The starting rotation-Truly the reason that this team played well and finished out a great season was the guys who started and gave them innings in the heat.  Jake Prizina, Jake Zebron, JJ Montgomery and Jensen Elliott made 27 starts, finished with 144 K’s and a 1.03 WHIP in their 141.2 collective innings.  It’ll be interesting to follow this group on the way up.  I saw them beat lots of good lineups, less than stellar umps and take some baby steps in their development.

 

Welcome to the site and I look forward to bumping in to you over the next few weeks!

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@Eric-OH

Im really happy to have someone at whom to direct questions because I have several.

can you explain the proper age range for a level? People talk about young or old for a given level and that’s clear but I don’t know the range.

none of these guys is on the top-30. Most are organizational guys but do any of them have a genuine chance for a cup of coffee or more?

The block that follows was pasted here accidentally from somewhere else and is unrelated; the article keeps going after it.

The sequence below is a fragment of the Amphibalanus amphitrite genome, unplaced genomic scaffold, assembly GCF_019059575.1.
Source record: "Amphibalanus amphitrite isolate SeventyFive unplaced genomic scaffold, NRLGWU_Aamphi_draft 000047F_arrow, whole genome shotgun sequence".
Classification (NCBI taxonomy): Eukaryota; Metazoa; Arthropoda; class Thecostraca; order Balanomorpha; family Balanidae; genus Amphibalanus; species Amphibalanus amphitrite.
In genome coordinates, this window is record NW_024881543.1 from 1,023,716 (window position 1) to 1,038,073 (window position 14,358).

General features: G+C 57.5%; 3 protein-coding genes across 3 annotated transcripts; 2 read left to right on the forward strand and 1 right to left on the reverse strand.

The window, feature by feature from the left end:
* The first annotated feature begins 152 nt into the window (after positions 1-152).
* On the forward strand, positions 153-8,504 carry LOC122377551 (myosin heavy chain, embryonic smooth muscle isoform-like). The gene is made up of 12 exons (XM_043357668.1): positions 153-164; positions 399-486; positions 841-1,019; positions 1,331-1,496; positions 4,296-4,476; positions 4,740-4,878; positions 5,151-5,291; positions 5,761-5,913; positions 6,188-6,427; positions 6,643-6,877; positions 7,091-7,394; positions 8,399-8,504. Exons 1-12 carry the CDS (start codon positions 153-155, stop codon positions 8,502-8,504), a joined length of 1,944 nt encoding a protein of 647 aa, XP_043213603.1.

Finally-for now, haha- what’s the best sign that a guy is about to get promoted?

thanks!

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3 minutes ago, Philip said:

@Eric-OH

Im really happy to have someone at whom to direct questions because I have several.

can you explain the proper age range for a level? People talk about young or old for a given level and that’s clear but I don’t know the range.

none of these guys is on the top-30. Most are organizational guys but do any of them have a genuine chance for a cup of coffee or more?

Finally-for now, haha- what’s the best sign that a guy is about to get promoted?

thanks!

I’m glad to help and do the looking for O’s fans down here in Sarasota.  I’ll take all the questions that fans like us can think of.